Whatever else may be said about it, and we’ll likely be saying a lot this week, “Moe Goes from Rags to Riches” is further evidence of why there’s no hope whatsoever for Zombie Simpsons ever getting any better. It had a Halloween episode level of weirdness, gore, and insane things (Moe is apparently a yeti, for example), but still couldn’t manage to squeeze out anything satirical or intelligent despite not having any rules to play by. It had a celebrity playing someone other than himself, but didn’t have him do much of anything and didn’t give him any meaningful lines. It had a B-plot in which Bart and Milhouse could have been just regular kids, but instead had them acting in that same weird, knowing, painfully self aware manner that Lenny and Carl do nowadays. They gave themselves a completely blank canvas with no restrictions on story, character, believability, setting, or even time, and still fell back on things like Homer’s head being used to break down a stone wall, people beating Burns’ corpse with sticks, and multiple beheadings. Oh, and there was a talking sponge. This is the show now.
The magical narration tapestry/rag/respected character actor was theoretically the common element, but it didn’t have anything to do with about half the things that happened. No explanation was given for how it got from place to place, it was hardly involved in a number of those sketches, and the entire thing with Nelson and his many wives didn’t involve it in any way. The rag may speak in the dignified tones of Jeremy’s Iron, but it didn’t have anything to say other than to complain. The entire “history already written on the tapestry” thing was dropped completely midway through the episode, as was the curse of the sheep or whatever that origin thing was. Confusingly, some segments had regular Springfield characters (Homer ended up as a peasant, a Viking, and a mountain climber) while others seemed to involve just random dudes.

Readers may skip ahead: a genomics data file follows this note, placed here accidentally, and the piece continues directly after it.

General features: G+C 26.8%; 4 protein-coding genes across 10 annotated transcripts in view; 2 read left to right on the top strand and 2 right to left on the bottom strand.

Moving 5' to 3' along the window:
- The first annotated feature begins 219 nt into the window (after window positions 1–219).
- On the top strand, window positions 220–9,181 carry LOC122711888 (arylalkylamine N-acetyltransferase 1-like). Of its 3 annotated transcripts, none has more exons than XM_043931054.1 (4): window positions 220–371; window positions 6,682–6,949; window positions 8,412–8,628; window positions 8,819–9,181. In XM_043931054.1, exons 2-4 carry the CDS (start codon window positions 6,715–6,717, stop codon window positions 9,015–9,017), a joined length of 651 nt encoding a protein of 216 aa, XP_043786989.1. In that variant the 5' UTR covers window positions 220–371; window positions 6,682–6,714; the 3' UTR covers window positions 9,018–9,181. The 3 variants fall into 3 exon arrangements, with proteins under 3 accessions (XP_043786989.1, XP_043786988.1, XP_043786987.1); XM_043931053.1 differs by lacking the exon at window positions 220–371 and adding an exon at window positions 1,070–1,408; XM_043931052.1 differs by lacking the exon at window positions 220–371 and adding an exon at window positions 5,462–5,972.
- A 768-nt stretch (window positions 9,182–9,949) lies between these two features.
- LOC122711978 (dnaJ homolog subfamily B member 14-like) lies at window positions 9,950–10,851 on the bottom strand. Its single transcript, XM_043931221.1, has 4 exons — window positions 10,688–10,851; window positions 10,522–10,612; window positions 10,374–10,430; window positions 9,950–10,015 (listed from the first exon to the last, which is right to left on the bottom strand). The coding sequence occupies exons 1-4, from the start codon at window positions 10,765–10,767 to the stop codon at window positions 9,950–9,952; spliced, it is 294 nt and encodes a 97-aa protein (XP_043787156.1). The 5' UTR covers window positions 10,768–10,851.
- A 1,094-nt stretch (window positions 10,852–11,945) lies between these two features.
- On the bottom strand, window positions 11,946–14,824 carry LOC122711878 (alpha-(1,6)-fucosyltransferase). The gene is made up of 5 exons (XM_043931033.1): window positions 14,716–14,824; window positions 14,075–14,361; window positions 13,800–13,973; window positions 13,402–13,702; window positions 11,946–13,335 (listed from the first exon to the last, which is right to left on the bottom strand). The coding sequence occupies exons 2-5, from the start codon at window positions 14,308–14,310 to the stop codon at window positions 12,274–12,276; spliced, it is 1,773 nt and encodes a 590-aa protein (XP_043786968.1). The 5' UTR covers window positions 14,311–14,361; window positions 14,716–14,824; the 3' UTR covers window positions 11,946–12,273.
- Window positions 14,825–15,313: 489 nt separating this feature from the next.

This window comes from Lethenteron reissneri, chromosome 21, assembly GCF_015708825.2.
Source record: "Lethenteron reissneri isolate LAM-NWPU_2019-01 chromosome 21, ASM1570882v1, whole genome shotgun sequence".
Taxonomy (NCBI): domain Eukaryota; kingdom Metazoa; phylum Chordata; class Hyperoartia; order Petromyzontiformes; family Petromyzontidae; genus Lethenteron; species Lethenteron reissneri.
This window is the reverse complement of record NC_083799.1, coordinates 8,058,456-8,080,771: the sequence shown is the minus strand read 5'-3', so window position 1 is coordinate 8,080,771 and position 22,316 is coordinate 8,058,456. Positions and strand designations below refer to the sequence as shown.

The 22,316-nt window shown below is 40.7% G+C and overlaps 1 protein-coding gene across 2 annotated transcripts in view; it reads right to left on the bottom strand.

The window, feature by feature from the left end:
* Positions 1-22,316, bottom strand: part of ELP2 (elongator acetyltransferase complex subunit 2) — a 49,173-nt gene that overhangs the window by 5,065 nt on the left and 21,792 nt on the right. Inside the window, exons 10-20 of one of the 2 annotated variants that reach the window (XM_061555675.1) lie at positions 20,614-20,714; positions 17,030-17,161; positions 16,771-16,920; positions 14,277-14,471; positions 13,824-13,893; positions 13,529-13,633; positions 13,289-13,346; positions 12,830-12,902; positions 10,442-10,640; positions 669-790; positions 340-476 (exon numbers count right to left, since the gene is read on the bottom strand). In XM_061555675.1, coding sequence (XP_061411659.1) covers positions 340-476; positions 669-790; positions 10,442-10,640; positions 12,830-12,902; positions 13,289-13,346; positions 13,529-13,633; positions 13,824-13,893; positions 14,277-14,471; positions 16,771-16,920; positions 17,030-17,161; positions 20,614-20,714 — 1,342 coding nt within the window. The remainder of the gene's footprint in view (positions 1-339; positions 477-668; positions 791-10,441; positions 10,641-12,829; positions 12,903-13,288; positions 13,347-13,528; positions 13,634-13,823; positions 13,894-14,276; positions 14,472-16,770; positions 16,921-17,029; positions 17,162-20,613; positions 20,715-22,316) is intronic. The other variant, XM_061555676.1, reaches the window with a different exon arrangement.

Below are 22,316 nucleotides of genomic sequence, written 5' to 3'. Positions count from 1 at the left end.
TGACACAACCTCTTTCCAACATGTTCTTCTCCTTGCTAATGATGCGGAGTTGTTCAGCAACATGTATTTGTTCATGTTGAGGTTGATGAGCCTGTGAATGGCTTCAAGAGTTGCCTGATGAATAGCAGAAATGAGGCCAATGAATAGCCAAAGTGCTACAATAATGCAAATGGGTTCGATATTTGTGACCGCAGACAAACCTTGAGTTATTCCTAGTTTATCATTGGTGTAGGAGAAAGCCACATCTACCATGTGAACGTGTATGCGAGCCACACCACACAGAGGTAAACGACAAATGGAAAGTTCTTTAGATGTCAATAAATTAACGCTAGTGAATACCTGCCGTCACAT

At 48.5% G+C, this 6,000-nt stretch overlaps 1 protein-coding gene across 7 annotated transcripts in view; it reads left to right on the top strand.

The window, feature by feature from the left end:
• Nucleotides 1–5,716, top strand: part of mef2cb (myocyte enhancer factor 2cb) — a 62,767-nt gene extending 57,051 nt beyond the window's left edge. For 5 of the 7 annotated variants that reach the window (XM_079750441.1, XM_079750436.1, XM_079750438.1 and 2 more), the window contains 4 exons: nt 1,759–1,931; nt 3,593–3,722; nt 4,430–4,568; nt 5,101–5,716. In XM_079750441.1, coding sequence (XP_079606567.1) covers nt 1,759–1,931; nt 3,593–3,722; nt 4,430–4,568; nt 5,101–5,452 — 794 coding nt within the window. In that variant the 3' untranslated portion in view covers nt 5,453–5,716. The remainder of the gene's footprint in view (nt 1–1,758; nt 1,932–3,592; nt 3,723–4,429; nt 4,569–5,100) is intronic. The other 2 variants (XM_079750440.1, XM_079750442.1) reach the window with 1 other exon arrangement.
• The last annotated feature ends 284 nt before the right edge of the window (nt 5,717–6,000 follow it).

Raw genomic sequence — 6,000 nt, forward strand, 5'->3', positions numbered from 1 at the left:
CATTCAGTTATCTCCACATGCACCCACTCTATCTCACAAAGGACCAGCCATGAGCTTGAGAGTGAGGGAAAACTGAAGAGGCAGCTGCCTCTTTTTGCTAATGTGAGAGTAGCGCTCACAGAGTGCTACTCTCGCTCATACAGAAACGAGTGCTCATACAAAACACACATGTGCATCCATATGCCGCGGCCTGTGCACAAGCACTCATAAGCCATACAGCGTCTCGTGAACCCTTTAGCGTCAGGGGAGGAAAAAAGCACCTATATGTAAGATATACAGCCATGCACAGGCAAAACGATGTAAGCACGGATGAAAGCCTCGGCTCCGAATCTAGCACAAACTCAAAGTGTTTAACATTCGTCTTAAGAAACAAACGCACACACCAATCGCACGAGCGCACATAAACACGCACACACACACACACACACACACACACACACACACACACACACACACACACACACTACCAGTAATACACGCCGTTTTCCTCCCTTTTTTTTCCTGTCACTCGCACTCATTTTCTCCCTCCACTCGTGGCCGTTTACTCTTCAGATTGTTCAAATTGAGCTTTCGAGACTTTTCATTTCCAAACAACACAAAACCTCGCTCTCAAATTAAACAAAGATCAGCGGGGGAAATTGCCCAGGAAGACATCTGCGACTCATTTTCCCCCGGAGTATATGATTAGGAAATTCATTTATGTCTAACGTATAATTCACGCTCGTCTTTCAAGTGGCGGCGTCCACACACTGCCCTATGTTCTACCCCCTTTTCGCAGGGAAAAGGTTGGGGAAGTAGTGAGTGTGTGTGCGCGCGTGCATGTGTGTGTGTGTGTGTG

Making the entire thing even more bizarre was the way the Bart-Milhouse story apparently happened while the rag was narrating. It wrapped up at the same time that Moe got the rag back from Marge, which means that Bart freaked out about Milhouse (and had Lisa write him a poem or whatever) all in a single night. If that’s the case, then why did the two plots have nothing to do with one another? It’s one thing to abandon Springfield for an episode of historical sketches, but to keep yanking us back there every few minutes for some more creepy passive aggressive conversation between Bart and Milhouse just made it even more sloppy and scatterbrained than it already was.
Anyway, the numbers are in and they are lower and grimier than the floor at Moe’s. Last night’s incoherent history essay was yawned through by a mere 5.12 million people. That’s just a hair above three weeks ago and is good for fourth place on the all time lowest rated list. Season 23 remains on track to be the least watched ever by a fair margin.